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by: PHOTO BY MARTIN WINCH - Ameena Amdahl-Mason makes her own face part of her student art projects at New Urban High School. The North Clackamas School Board may decide on March 21 to move the school out of Oak Grove and send it to the Sabin-Schellenberg Career and Technical Center in Clackamas.Walk into New Urban High School and you’ll see a “path to graduation” board game-like poster on the wall, students laughing in the hallways and art — tons of student projects — everywhere, lining most of the walls.

by: PHOTO BY: MARTIN WINCH -  Bayleigh Connors, a current student at New Urban High School, shows off an array of artwork in the hallway of the alternative magnet option for North Clackamas School District residents.You’ve also, just under the surface, entered a war zone where a community is fighting to remain in Oak Grove and retain its independent identity.

Students, alumni and teachers have become just as passionate as supporters of the magnet program at Sojourner Elementary School after the North Clackamas School District proposed moving its programs out of Oak Grove two years ago.

District officials announced on Feb. 28 that relocating New Urban at the Sabin-Schellenberg Career and Technical Center’s South Campus (the part simply known as “Schellenberg”) would save $540,000 during the next school year.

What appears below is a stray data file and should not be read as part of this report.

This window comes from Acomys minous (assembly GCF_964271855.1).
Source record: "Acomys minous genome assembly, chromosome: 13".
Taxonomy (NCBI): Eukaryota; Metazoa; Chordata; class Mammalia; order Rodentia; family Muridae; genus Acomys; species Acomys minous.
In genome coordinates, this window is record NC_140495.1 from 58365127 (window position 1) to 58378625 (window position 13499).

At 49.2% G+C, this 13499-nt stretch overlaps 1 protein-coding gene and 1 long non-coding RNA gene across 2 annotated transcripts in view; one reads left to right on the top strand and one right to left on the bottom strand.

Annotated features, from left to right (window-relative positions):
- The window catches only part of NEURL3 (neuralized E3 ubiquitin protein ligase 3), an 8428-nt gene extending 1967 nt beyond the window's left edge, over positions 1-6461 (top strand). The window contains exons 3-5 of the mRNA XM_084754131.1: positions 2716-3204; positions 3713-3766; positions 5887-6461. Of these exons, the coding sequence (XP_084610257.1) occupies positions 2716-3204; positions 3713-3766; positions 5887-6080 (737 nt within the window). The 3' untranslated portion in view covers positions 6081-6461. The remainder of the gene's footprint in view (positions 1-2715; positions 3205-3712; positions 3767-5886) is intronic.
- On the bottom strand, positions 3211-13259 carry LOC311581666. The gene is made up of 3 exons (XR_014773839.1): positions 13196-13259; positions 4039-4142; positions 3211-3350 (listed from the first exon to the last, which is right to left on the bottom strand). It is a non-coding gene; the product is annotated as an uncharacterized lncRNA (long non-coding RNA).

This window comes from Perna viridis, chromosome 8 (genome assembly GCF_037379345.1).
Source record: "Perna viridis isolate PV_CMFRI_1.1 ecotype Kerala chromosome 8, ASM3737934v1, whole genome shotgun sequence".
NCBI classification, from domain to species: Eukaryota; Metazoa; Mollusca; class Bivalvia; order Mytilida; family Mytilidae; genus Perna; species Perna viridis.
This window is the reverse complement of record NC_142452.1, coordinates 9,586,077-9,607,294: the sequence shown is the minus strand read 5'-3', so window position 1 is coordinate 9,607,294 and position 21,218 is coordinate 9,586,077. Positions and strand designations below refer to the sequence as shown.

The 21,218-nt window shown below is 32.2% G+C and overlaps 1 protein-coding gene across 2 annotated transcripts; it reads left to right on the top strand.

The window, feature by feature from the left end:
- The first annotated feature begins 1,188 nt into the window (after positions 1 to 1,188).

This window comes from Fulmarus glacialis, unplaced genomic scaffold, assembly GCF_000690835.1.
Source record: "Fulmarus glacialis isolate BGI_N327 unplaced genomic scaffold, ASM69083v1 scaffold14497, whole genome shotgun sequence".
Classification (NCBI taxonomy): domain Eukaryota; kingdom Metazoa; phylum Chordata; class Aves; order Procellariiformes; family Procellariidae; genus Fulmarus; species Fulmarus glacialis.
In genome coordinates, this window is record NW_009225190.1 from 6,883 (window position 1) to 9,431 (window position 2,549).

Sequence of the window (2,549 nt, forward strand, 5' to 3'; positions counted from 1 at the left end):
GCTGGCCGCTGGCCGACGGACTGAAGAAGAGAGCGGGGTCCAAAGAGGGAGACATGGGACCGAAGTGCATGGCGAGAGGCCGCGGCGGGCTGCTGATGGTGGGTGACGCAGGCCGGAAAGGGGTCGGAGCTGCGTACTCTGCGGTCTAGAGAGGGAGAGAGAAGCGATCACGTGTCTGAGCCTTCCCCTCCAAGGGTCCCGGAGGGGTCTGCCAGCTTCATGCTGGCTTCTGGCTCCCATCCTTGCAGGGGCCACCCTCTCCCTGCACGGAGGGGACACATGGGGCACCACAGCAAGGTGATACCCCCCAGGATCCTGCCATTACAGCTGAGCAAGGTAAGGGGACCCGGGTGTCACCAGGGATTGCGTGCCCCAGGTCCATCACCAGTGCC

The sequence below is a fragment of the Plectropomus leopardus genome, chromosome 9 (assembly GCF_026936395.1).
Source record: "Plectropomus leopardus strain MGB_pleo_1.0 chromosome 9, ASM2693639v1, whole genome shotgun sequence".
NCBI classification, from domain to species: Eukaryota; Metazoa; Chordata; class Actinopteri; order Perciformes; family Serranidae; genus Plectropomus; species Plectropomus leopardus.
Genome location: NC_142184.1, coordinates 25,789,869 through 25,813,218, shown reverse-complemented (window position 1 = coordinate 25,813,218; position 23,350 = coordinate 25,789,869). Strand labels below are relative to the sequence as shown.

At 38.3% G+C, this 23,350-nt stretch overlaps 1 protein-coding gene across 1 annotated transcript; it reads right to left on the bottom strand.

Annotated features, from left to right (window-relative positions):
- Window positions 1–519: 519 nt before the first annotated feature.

School board members also may decide to close Riverside Elementary on March 21, sending enrollment either to Oak Grove or Concord schools, but the proposal regarding New Urban has garnered the larger uproar so far.

Dozens of New Urban students testified at the school board meeting on Thursday. Among them were alumni who had gone on to become college class presidents or join the U.S. military. They spoke of their diverse reasons for choosing the alternative high school: Some wanted to graduate early, and some want to escape the cliques of traditional high schools.

But once they chose the New Urban campus in Oak Grove, they frequently found a community that became like a supportive family to them.

Jennifer Woolf, a “proud” 23-year-old graduate of New Urban, feared beginning at Clackamas High School when she was finishing up eighth grade at Sunrise Middle School.

“At such a large school, I felt like I was drowning,” she said. “I struggled in class, I struggled with being teased, had teachers that hardly knew my name, and I didn’t feel like I was learning to the best of my ability.”

When a friend told Woolf about the opening of New Urban, she ran to the counselor’s office to get more information.

“Small classes and alternative ways of learning — this sounded like a school I could finally thrive in,” she said. “In short, I applied, I got accepted, and I didn’t realize until a few years later that I had just made the smartest decision of my life.”

‘Rocky start’